Microsoft prototypes Xbox controllers designed for smartphones
In order to compete with the likes of Google Stadia, Microsoft announced Project xCloud earlier this year. It’s a game streaming service that’s designed to allow users to stream Xbox games to your console, PC, or mobile devices, and all existing Xbox games are compatible. Microsoft may even be working on a super cheap console in order to play Project xCloud games. While that’s all well and good, playing Xbox games on mobile will certainly not be comfortable. A research paper spotted by WindowsCentral shows that Microsoft has prototyped Xbox controllers designed for smartphones.
The research paper documents and praises touchscreen devices like the Nintendo DS and Switch that have successfully handled gaming. It also talks about how while mobile gaming has taken off, many games aren’t actually suited to be played on a touch screen. Prototypes by Microsoft for controllers that aim to tackle this problem were built out of foam and then 3D printed based on conceptual renders.
As smartphones and tablets have become pervasive, so has mobile gaming. Not surprisingly, popular games for these platforms are focused on touchscreen-based interaction. However, many types of game are less well-suited to mobile devices. Despite systems like AdaptControl which can adapt to the ‘drift’ typically occurring when using virtual on-screen controls, touchbased emulations of traditional gaming controls like Dpads, buttons & joysticks are often unsatisfactory.
Mobile gaming devices like the Sony PlayStation Portable and Nintendo’s DS and Switch are dedicated mobile gaming platforms which overcome these limitations via physical controls. The success of the Switch is testament to the value of mobile gaming with physical controls. A number of cheaper products allow a smartphone to be clipped into or onto a modified handheld gaming controller; these include the ION iCade mobile, the GameCase, the GameVice and products from Moga. However, the fixed form of these accessories means they are bulky and inflexible.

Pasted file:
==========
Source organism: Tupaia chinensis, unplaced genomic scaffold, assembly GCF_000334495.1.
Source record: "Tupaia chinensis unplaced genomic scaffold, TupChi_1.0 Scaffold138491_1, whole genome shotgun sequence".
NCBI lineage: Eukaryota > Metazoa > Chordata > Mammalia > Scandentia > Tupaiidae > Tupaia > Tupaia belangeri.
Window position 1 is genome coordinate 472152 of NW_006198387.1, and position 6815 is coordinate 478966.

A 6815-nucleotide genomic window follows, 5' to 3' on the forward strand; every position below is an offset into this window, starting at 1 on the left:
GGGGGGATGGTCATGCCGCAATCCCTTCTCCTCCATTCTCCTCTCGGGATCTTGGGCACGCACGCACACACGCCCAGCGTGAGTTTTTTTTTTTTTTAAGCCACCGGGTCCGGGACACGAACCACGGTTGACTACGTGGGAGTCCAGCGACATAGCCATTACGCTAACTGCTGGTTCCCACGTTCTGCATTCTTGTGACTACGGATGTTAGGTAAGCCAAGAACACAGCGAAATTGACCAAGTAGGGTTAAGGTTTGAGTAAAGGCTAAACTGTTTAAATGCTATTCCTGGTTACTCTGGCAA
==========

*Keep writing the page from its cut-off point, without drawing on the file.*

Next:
While the bulk of the work appears to have been conducted in 2014, the mention of the Nintendo Switch suggests that the paper has been worked on recently as well. With Project xCloud on the horizon too, there has never been a better time for the company to want to work on something like this. Recently filed patents (discovered by WindowsLatest) corroborate these findings.
While this controller may be far from being a completed product, it’s interesting that it has spent so long in the pipeline without getting thrown out. Avoiding touch-based input with Project xCloud is in everyone’s best interest, which is why Microsoft may look to launch this controller sooner rather than later once the company’s streaming service reaches the market sometime in October.
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